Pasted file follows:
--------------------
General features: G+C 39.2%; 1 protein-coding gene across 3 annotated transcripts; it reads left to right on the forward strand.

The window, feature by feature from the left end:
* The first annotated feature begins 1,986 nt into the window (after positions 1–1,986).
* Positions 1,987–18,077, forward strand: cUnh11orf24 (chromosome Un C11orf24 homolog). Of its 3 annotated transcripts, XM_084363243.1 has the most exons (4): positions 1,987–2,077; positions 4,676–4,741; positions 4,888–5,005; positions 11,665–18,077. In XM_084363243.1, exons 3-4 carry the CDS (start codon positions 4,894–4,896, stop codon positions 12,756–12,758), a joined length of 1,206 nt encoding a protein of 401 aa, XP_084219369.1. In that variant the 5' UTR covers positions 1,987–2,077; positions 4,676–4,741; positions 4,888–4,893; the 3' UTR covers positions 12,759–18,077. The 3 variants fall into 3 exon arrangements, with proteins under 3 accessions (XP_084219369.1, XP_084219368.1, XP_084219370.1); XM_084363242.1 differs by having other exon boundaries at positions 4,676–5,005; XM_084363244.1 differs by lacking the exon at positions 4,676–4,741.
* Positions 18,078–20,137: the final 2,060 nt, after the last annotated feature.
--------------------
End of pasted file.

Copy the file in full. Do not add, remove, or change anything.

General features: G+C 39.2%; 1 protein-coding gene across 3 annotated transcripts; it reads left to right on the forward strand.

The window, feature by feature from the left end:
* The first annotated feature begins 1,986 nt into the window (after positions 1–1,986).
* Positions 1,987–18,077, forward strand: cUnh11orf24 (chromosome Un C11orf24 homolog). Of its 3 annotated transcripts, XM_084363243.1 has the most exons (4): positions 1,987–2,077; positions 4,676–4,741; positions 4,888–5,005; positions 11,665–18,077. In XM_084363243.1, exons 3-4 carry the CDS (start codon positions 4,894–4,896, stop codon positions 12,756–12,758), a joined length of 1,206 nt encoding a protein of 401 aa, XP_084219369.1. In that variant the 5' UTR covers positions 1,987–2,077; positions 4,676–4,741; positions 4,888–4,893; the 3' UTR covers positions 12,759–18,077. The 3 variants fall into 3 exon arrangements, with proteins under 3 accessions (XP_084219369.1, XP_084219368.1, XP_084219370.1); XM_084363242.1 differs by having other exon boundaries at positions 4,676–5,005; XM_084363244.1 differs by lacking the exon at positions 4,676–4,741.
* Positions 18,078–20,137: the final 2,060 nt, after the last annotated feature.